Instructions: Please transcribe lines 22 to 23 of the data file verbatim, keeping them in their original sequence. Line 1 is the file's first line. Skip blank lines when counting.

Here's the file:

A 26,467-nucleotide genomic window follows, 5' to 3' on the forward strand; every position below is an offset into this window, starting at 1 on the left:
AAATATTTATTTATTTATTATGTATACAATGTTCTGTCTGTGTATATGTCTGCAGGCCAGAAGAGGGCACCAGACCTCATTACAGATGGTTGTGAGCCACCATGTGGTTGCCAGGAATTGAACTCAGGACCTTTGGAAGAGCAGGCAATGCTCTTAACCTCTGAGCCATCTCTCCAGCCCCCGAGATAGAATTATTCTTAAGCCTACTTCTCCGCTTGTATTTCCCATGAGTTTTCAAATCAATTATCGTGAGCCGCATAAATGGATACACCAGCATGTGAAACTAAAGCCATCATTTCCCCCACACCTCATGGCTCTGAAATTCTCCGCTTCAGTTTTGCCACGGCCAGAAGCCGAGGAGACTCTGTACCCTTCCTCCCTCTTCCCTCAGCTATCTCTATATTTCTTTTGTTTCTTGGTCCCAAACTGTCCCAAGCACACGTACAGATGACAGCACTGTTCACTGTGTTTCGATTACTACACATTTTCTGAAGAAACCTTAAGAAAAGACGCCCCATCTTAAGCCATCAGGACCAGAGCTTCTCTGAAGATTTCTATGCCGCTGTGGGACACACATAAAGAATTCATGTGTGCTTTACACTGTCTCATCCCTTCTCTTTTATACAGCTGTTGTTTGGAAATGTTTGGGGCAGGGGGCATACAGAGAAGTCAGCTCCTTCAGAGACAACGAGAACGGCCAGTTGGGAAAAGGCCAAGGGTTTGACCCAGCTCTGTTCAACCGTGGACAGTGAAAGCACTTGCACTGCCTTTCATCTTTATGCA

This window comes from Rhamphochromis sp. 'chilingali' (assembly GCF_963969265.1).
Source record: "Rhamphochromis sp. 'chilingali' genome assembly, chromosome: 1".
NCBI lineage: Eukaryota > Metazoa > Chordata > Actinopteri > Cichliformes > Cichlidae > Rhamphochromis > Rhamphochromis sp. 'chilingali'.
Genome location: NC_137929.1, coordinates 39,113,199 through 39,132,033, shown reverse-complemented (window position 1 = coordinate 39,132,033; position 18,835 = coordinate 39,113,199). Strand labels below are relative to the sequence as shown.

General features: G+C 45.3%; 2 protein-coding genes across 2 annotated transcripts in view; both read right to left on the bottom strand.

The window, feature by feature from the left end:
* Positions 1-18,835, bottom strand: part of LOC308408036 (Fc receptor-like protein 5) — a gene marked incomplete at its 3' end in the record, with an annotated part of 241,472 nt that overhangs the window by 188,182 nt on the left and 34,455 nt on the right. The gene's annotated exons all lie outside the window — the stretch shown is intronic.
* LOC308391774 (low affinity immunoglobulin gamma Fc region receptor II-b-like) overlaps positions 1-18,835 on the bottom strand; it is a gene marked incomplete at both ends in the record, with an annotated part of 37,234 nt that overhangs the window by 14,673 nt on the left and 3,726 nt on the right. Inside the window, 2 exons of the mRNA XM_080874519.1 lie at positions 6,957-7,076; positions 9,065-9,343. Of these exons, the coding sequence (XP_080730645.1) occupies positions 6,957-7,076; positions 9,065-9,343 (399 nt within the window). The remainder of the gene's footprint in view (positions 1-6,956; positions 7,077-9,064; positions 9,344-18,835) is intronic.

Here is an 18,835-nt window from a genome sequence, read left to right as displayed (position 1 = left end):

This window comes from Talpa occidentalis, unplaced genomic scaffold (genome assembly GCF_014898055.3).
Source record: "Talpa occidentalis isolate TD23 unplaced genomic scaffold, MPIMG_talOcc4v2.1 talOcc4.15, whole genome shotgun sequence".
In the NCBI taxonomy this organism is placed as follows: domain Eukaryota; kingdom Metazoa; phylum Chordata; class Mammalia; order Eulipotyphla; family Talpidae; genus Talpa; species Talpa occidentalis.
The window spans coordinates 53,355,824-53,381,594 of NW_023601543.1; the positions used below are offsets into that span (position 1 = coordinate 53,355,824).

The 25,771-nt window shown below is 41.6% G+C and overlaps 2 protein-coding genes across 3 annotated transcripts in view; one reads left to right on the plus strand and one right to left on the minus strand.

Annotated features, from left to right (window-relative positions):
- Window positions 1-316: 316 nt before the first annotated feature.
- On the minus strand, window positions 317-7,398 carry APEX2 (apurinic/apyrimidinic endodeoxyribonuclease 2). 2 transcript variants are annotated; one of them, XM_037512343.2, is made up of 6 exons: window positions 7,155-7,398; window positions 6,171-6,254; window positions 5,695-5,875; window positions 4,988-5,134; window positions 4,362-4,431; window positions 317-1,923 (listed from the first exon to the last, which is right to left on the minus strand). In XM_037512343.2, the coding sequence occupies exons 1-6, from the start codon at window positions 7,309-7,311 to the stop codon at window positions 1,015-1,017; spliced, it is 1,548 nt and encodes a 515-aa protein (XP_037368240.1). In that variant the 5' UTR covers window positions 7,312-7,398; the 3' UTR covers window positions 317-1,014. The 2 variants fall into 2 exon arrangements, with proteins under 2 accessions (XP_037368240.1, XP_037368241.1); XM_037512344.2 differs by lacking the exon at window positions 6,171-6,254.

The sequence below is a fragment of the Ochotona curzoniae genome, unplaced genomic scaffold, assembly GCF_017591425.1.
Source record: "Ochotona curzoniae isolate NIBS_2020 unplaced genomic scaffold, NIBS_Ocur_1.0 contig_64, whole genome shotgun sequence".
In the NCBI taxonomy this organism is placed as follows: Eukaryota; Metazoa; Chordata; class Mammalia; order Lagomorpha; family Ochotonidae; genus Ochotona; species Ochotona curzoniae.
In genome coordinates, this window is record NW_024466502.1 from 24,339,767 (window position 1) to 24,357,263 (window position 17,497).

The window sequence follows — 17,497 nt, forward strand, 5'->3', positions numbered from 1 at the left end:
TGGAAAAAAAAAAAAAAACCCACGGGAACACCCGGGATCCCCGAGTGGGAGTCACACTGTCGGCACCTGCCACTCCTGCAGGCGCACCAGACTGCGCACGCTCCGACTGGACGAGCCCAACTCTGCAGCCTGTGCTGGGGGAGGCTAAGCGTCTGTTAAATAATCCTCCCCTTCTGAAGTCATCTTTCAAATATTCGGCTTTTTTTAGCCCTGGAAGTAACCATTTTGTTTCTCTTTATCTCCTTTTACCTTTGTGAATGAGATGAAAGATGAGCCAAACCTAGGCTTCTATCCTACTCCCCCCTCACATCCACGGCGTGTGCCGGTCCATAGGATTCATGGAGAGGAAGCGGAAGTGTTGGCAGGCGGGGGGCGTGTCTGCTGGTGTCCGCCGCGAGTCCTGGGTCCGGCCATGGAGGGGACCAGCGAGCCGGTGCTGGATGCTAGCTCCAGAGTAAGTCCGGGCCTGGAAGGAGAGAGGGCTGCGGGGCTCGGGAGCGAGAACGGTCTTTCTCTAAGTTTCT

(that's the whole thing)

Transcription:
In the NCBI taxonomy this organism is placed as follows: Eukaryota; Metazoa; Chordata; class Mammalia; order Lagomorpha; family Ochotonidae; genus Ochotona; species Ochotona curzoniae.
In genome coordinates, this window is record NW_024466502.1 from 24,339,767 (window position 1) to 24,357,263 (window position 17,497).